To understand how a MAP sensor works and what advantages it has over the standard air flow meters (AFM) that came on our cars, or even upgraded mass airflow meters (MAF), we have to examine how these devices generate a volume-air-flow signal to the Bosch Motronic computer (DME).



AFM - air flow meters, are the crudest form of sensing devices. It uses a mechanical flapper barn-door that is physically pushed aside by the intake air stream. The volume of this air-flow then determines how much the door opens. The door then is mechanically attached to a variable-resistor assembly that then sends a variable-voltage signal to the computer that roughly correlates to the volume of air flowing past it. However, there are some disadvantages to this method.



MAP - manifold absolute pressure (also known as speed-density), measurements combine simplicity in sensor design with the power of digital microprocessors to compute a simulated volume-air-flow signal that is sent to the stock computer. You can completely replace the entire stock AFM sensor (or upgraded MAF sensor) and their associated wiring with a simple vacuum hose. As far as the stock computer's concerned, it's seeing the signal from an actual stock air flow meter. Thus the computer will inject the appropriate fuel volume to produce the highest power possible. This MAP sensor upgrade kit doesn't suffer from any of the drawbacks of AFM or MAF sensors and has some unique benefits as well.



There is a lot of misunderstanding about flow maps. A flow map is there to assist turbocharger designers in choosing the best compressor and turbine wheels for a given application. The flow map graphs themselves are produced in laboratory type, controlled conditions with little or no variances in altitude, temperatures, barometric pressures etc. Conditions in 'real-life' or 'in-car' can be radically different.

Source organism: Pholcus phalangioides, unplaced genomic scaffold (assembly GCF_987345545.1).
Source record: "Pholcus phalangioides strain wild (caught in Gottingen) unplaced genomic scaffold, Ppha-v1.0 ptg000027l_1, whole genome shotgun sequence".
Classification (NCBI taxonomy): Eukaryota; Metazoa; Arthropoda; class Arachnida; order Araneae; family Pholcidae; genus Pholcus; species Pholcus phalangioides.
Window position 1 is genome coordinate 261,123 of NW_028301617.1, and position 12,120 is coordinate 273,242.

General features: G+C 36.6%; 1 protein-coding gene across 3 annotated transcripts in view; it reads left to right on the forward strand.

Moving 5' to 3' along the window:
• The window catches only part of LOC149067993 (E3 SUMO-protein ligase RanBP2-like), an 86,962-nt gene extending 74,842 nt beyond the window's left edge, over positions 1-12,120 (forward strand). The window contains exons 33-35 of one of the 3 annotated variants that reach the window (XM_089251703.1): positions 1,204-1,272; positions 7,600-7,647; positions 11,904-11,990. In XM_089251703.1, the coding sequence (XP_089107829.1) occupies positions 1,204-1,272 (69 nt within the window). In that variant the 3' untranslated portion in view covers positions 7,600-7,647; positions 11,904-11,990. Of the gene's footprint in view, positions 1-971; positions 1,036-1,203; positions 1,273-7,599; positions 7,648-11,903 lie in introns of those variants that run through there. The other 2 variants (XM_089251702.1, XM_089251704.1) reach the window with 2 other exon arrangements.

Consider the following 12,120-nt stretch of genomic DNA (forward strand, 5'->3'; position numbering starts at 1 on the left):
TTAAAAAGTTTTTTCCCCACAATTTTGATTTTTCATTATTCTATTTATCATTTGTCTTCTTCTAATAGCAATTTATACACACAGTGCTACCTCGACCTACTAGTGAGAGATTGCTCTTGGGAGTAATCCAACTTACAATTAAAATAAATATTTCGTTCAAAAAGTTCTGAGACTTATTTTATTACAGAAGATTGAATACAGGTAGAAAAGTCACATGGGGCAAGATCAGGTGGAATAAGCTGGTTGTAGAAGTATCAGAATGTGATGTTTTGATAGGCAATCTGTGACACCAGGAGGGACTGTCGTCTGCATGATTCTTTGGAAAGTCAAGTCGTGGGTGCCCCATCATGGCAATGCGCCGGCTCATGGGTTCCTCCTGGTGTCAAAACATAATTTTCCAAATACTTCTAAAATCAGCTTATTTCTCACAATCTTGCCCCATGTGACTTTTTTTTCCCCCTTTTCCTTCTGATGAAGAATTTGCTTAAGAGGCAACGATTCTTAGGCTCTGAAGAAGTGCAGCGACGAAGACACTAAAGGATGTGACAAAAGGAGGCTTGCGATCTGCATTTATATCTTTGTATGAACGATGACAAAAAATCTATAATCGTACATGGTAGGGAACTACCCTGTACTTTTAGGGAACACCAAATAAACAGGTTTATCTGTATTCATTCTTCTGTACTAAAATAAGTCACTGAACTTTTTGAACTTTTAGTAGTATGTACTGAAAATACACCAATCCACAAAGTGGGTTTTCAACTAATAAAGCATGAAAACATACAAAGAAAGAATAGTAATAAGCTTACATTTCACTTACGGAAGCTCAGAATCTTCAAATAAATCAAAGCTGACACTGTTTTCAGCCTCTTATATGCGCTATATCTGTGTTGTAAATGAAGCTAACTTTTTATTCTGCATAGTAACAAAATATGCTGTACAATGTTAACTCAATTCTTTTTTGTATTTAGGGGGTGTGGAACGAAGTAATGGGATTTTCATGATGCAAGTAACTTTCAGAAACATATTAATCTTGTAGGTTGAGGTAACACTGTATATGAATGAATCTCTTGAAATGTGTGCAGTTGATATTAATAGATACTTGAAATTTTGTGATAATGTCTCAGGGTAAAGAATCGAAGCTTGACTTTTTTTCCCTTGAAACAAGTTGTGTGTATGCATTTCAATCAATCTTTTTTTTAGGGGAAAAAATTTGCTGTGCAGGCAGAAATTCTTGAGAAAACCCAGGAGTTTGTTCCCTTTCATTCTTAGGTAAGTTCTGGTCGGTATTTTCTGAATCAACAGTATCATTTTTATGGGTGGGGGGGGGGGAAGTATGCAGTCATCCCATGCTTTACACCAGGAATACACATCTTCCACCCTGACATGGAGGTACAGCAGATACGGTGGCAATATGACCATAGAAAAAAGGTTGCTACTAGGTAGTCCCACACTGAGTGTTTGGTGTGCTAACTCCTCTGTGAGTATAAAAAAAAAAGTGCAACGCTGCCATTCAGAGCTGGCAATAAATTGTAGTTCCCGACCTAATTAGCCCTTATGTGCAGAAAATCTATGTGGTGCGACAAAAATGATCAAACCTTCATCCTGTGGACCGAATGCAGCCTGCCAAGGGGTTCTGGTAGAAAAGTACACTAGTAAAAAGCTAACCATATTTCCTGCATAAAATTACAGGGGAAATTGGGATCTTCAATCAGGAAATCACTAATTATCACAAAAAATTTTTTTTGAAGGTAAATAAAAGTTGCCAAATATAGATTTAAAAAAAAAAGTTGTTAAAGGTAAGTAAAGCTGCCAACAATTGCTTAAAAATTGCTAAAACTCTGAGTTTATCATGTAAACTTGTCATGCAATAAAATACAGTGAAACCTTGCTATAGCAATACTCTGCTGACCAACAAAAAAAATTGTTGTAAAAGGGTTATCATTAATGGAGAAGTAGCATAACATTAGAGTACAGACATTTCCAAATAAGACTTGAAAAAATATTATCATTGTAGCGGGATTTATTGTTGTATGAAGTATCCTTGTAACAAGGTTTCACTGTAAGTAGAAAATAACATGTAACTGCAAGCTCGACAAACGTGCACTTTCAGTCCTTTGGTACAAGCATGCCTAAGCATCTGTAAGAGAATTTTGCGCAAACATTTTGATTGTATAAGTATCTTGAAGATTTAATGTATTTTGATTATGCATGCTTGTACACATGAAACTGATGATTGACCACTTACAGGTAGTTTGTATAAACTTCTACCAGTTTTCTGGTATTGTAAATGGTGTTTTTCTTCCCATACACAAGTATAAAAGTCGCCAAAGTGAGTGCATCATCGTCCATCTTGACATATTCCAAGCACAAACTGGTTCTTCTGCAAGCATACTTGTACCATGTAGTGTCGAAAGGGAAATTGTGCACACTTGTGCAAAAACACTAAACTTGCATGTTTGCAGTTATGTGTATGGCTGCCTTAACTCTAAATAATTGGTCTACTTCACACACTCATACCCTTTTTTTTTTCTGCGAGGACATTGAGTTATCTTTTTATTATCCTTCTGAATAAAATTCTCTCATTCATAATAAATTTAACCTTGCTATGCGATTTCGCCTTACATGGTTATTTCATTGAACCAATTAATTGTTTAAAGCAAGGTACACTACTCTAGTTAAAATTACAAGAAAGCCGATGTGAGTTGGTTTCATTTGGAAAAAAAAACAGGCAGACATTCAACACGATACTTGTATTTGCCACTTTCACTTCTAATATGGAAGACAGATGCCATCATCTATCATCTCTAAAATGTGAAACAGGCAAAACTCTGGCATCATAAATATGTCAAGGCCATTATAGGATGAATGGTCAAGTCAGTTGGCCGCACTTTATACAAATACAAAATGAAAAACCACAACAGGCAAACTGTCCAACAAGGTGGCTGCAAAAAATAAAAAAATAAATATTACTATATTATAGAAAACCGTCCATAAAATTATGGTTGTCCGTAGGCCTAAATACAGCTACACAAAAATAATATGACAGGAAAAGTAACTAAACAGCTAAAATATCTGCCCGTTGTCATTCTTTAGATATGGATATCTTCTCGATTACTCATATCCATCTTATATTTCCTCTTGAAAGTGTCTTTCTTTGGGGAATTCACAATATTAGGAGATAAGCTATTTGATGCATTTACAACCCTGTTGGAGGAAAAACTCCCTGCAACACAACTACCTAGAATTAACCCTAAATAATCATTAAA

As such, in our opinion, a flow map can at best be used as a guide. We have heard of experts being able to map a car just from a flow map, remarkable!

The corrected airflow is shown on the X-axis, normally in Lb/min but sometimes in CFM or Kg/sec. The Pressure Ratio is shown on the Y-axis. Plotted on the graph are the 'efficiency islands', 'speed lines', the 'surge line or area' and the 'choke line or area'. The basic idea is to calculate various pressure ratio and airflow figures for different engine speeds and the plot these onto the graph, choosing one that offers the best efficiency.

It must be noted however that the flow map graphs are produced with a compressor wheel running in a particular A/R compressor housing. If we have produced a Hybrid turbocharger using a different air ratio compressor housing than that used on the standard unit, this in itself radically changes the map.

So looking at the flow map for a particular compressor wheel does not guarantee you are looking at the results of the complete turbocharger. Similarly, modifications to the turbine wheel, compressor housing inlet, compression face clearance and angle and ported shroud conversions all affect the flow characteristics.

This brings us back to the map simply being a guide. There is no substitute for experience. We have designed Hybrid turbochargers in the past, where the map looks fantastic but on the vehicle in real-life situations, it has been a disaster. Likewise, the other way around, where the map looks all wrong but perfect on the car.

In any case, the performance of the turbocharger is so radically affected by the engine and manifold designs; that unless the turbocharger designers and engine builders 'talk', usually a disaster is just around the corner. The most common mistake is over camshaft selection and cylinder head modifications.



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